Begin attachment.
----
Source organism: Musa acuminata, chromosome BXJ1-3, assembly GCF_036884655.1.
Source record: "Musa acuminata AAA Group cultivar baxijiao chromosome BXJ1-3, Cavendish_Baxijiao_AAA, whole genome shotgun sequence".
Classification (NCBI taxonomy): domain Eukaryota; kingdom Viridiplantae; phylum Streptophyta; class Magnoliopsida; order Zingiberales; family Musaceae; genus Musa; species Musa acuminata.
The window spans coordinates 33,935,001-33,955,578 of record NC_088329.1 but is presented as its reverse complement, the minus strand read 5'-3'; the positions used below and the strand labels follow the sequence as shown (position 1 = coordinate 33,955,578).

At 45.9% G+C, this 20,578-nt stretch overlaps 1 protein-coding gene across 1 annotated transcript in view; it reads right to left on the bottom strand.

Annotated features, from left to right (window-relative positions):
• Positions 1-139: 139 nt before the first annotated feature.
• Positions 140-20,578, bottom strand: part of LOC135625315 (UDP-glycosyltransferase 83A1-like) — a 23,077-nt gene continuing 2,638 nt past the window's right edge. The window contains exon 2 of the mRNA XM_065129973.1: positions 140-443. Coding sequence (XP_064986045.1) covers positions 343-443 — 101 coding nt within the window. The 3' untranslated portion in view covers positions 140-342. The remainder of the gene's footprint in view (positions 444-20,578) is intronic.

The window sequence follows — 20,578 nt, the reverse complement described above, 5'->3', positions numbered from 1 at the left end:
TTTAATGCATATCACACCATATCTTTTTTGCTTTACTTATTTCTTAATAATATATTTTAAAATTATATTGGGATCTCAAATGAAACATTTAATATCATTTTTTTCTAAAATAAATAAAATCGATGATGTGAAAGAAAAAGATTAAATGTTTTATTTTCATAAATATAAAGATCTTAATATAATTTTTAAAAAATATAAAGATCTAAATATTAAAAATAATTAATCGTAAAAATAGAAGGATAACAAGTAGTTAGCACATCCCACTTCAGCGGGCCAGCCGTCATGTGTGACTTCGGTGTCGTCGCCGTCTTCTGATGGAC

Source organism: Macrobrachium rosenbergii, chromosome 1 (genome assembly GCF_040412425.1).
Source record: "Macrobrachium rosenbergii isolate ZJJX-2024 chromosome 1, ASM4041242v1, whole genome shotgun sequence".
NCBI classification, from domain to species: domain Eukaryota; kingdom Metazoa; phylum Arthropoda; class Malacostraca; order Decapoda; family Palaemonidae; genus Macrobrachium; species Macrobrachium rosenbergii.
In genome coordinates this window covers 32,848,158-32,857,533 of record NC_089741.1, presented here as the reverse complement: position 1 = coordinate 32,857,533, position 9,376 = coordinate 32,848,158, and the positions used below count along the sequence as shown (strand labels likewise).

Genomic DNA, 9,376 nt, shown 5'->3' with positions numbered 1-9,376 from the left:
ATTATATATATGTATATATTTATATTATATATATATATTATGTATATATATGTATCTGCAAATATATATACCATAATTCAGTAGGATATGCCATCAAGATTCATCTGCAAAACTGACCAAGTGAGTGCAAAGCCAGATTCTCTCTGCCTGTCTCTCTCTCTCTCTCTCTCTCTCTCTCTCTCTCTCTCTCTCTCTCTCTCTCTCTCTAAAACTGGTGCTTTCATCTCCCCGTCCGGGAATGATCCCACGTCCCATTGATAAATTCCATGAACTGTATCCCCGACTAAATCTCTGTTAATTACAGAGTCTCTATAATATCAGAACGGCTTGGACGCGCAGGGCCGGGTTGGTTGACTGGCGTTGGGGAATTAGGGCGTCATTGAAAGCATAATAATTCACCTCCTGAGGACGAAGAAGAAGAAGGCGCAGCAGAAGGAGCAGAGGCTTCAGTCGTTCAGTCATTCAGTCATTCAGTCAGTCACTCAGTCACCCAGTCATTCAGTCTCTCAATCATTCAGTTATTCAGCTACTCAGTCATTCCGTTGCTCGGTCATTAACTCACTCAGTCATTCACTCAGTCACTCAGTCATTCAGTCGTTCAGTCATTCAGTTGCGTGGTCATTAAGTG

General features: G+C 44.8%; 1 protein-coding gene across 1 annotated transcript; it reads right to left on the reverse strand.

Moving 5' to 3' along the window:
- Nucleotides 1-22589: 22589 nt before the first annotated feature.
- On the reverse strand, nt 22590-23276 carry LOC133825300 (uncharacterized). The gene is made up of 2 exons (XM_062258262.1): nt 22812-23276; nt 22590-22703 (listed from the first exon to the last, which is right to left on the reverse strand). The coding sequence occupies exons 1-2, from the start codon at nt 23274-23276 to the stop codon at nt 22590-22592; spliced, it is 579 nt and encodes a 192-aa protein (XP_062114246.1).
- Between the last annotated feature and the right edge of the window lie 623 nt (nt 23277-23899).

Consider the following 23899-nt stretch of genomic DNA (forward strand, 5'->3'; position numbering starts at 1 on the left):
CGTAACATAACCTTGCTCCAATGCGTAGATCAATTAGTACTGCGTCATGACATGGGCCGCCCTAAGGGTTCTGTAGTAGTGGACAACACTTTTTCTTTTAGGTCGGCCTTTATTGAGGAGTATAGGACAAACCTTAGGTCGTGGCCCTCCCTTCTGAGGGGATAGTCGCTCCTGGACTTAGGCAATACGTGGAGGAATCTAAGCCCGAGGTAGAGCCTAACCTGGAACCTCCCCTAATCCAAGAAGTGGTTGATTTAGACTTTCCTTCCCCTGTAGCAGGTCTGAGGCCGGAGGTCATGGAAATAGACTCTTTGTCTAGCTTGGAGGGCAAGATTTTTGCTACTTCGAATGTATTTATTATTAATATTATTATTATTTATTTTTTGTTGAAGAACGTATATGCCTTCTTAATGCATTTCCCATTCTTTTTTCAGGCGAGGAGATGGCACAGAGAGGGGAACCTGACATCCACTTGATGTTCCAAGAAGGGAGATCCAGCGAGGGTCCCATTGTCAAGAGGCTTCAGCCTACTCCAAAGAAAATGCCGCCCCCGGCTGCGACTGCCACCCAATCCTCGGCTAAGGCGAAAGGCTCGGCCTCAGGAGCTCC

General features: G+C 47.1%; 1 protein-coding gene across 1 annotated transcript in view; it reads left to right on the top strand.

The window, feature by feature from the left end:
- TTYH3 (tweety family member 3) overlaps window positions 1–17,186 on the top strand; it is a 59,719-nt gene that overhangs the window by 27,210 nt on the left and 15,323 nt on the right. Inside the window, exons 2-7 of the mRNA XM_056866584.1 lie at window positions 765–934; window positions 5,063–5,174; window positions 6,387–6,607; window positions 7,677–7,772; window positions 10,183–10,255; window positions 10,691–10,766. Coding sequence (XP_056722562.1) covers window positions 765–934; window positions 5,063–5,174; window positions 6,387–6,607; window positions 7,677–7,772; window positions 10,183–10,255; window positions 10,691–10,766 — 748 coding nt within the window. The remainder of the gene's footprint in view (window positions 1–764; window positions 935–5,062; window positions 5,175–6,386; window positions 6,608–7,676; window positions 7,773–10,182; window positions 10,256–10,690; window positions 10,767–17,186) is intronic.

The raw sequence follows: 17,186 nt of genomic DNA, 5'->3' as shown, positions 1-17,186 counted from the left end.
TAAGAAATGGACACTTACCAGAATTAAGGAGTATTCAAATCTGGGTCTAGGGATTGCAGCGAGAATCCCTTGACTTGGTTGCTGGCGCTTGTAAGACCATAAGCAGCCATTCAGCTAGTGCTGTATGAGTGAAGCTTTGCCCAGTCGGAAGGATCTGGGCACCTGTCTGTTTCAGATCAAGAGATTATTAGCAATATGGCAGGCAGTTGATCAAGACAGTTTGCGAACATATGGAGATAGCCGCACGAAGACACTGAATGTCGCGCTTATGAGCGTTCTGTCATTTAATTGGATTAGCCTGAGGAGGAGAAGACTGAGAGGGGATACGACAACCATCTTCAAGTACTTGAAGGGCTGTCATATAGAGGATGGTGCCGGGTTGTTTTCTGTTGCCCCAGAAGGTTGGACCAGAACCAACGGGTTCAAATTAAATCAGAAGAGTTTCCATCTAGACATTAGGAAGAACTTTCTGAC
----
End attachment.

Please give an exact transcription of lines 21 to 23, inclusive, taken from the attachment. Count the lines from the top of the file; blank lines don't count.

- Between the last annotated feature and the right edge of the window lie 623 nt (nt 23277-23899).

Consider the following 23899-nt stretch of genomic DNA (forward strand, 5'->3'; position numbering starts at 1 on the left):
CGTAACATAACCTTGCTCCAATGCGTAGATCAATTAGTACTGCGTCATGACATGGGCCGCCCTAAGGGTTCTGTAGTAGTGGACAACACTTTTTCTTTTAGGTCGGCCTTTATTGAGGAGTATAGGACAAACCTTAGGTCGTGGCCCTCCCTTCTGAGGGGATAGTCGCTCCTGGACTTAGGCAATACGTGGAGGAATCTAAGCCCGAGGTAGAGCCTAACCTGGAACCTCCCCTAATCCAAGAAGTGGTTGATTTAGACTTTCCTTCCCCTGTAGCAGGTCTGAGGCCGGAGGTCATGGAAATAGACTCTTTGTCTAGCTTGGAGGGCAAGATTTTTGCTACTTCGAATGTATTTATTATTAATATTATTATTATTTATTTTTTGTTGAAGAACGTATATGCCTTCTTAATGCATTTCCCATTCTTTTTTCAGGCGAGGAGATGGCACAGAGAGGGGAACCTGACATCCACTTGATGTTCCAAGAAGGGAGATCCAGCGAGGGTCCCATTGTCAAGAGGCTTCAGCCTACTCCAAAGAAAATGCCGCCCCCGGCTGCGACTGCCACCCAATCCTCGGCTAAGGCGAAAGGCTCGGCCTCAGGAGCTCC